Sixty-four percent of affluent, older adults say they are “terrified” of what health care costs may do to their retirement plans.
And 73 percent list out-of-control health care costs as one of their top fears in retirement. As health care costs rise, even affluent older adults are becoming increasingly reliant on federal programs to cover health care costs.
A new Nationwide Retirement Institute survey reveals that 67 percent of older adults plan to use or currently use Medicare and 63 percent plan to use or currently use Social Security to pay for their health care costs in retirement.
The online survey conducted by The Harris Poll of 1,007 adults over 50 with a household income of at least $150,000 also finds future retirees plan to access a wider array of resources like Medicare to cover health care costs in retirement than current retirees do (71 percent vs. 59 percent).
Government programs needed, but not fully understood
With nearly nine in 10 older adults (86 percent) enrolled in – or planning to enroll in – Medicare, it’s clear Americans acknowledge the need for health care coverage in retirement. Yet more than seven in 10 (72 percent) wish they better understood Medicare coverage, indicating they don’t fully know what they’re signing up for.
The misconceptions vary:
- 53 percent do not know that Medicare Part B is not free even if you have worked and paid Social Security taxes for at least 10 years
- 23 percent do not know you cannot enroll in Medicare at any time
- 29 percent do not know Medicare does not cost the same for everyone
- 62 percent do not know that future changes will impact the ability to sign up for Medigap/Medicare supplement plans
“With changes coming to Medicare, premiums will increase for high-income retirees, making it even more important for future retirees to understand the details and incorporate the program as part of a comprehensive retirement plan,” said John Carter, president of retirement plans for Nationwide.
In addition, among older affluent adults with children, 42 percent admit they would give away all their money to their children so they could be eligible for Medicaid-funded long-term care.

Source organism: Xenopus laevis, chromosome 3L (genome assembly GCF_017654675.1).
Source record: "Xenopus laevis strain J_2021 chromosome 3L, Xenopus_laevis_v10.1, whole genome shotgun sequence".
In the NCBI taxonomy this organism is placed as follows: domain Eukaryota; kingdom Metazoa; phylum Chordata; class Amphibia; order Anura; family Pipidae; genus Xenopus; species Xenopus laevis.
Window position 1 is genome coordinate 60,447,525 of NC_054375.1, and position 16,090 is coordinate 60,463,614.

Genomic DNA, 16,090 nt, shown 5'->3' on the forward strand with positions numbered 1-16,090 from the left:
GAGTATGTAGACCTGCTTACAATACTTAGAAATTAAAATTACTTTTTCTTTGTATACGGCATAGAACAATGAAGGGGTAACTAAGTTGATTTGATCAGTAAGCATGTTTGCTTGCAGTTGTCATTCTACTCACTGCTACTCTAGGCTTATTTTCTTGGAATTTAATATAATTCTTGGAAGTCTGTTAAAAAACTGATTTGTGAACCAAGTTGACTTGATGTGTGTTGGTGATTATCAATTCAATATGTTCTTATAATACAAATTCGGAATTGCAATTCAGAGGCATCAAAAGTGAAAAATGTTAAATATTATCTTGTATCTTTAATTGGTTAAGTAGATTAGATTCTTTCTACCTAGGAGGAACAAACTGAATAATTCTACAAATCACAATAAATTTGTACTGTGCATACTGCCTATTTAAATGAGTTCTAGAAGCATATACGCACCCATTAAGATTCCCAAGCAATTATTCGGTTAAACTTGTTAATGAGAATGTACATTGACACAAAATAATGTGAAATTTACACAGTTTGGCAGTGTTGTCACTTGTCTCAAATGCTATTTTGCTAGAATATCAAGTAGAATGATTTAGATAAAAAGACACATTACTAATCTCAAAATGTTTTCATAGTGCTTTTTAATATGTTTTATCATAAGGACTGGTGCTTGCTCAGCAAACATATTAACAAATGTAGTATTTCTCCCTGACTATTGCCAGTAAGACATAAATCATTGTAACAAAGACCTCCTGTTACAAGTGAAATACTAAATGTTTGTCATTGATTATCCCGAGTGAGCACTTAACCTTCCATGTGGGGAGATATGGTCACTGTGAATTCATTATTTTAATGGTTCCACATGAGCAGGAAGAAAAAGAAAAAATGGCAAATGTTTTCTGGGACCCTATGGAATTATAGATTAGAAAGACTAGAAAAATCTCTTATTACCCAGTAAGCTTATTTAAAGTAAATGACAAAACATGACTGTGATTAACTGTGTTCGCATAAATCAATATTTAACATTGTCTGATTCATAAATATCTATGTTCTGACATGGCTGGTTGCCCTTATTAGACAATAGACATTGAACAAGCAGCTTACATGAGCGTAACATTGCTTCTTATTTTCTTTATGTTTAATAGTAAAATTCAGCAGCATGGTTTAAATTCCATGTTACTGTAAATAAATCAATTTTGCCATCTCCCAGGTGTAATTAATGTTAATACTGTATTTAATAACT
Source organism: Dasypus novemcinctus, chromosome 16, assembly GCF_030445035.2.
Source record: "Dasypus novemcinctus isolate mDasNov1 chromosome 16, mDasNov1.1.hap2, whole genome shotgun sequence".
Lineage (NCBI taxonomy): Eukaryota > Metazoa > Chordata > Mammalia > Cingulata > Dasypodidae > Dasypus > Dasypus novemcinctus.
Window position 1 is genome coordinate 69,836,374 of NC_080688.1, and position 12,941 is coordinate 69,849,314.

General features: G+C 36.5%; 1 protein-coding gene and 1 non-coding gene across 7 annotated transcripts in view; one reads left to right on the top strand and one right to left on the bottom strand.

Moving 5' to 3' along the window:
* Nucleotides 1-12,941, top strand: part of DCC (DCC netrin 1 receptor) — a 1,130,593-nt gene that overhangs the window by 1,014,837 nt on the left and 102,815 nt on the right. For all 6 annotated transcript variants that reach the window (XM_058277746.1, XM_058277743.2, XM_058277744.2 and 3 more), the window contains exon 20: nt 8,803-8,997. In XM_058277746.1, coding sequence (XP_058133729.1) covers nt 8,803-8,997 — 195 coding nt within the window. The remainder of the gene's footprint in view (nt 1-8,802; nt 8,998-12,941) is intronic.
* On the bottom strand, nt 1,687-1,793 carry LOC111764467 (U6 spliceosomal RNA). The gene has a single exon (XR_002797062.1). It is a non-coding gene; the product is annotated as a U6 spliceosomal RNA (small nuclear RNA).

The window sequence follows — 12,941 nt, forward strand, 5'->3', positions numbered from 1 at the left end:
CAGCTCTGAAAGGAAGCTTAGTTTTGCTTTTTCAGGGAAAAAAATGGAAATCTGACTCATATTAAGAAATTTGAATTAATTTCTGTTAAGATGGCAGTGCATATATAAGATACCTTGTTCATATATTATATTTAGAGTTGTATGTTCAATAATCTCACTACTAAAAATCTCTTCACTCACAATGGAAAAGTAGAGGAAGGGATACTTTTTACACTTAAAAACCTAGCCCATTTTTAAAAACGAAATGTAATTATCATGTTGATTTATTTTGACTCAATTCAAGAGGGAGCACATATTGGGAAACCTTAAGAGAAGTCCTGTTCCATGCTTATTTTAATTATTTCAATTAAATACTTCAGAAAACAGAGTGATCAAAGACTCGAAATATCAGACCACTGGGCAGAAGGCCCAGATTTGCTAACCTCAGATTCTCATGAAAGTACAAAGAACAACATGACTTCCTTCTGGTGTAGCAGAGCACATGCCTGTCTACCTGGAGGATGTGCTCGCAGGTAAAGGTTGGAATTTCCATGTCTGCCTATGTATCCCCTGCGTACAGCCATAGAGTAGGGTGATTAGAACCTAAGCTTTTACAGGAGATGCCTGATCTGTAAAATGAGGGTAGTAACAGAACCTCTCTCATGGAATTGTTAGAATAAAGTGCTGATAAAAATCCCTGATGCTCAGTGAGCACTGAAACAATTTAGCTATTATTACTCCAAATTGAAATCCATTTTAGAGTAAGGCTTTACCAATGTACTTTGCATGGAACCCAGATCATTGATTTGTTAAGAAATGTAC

“Affluent adults should not be planning to rely on Medicaid,” Carter said. “Not only is the program not designed for them, they lose personal control when it comes to long-term care.”
Health care costs loom over retirement goals
More than half of affluent, older Americans are unsure or can’t estimate what their annual health care (53 percent) or long-term care costs (65 percent) in retirement will be. Those who did estimate an amount expect annual health care costs to be approximately $22,849 for themselves or for themselves and their partner, if married.
“Health care costs are the biggest expected expense in retirement and should be a major factor when estimating retirement expenses since they are often costly and unexpected,” Carter said. “Our survey found that 39 percent of adults immediately associate health care with high costs. Yet, very few know what the actual costs could be, which makes planning difficult.”
While they know health care costs are coming, they are not prepared to pay for them. In fact, more than one in four (27 percent) affluent, older adults say they couldn’t cover more than $1,000 in unplanned expenses, 44 percent couldn’t cover more than $4,000 and 60 percent couldn’t cover more than $5,000 of unplanned expenses.
More than half (59 percent) pay or plan to cover unplanned expenses with disposable income, 42 percent use or would use 401(k) withdrawals, 33 percent use or plan to use a savings fund specifically for this type of expense and 17 percent use or plan to use credit cards.
How future retirees are preparing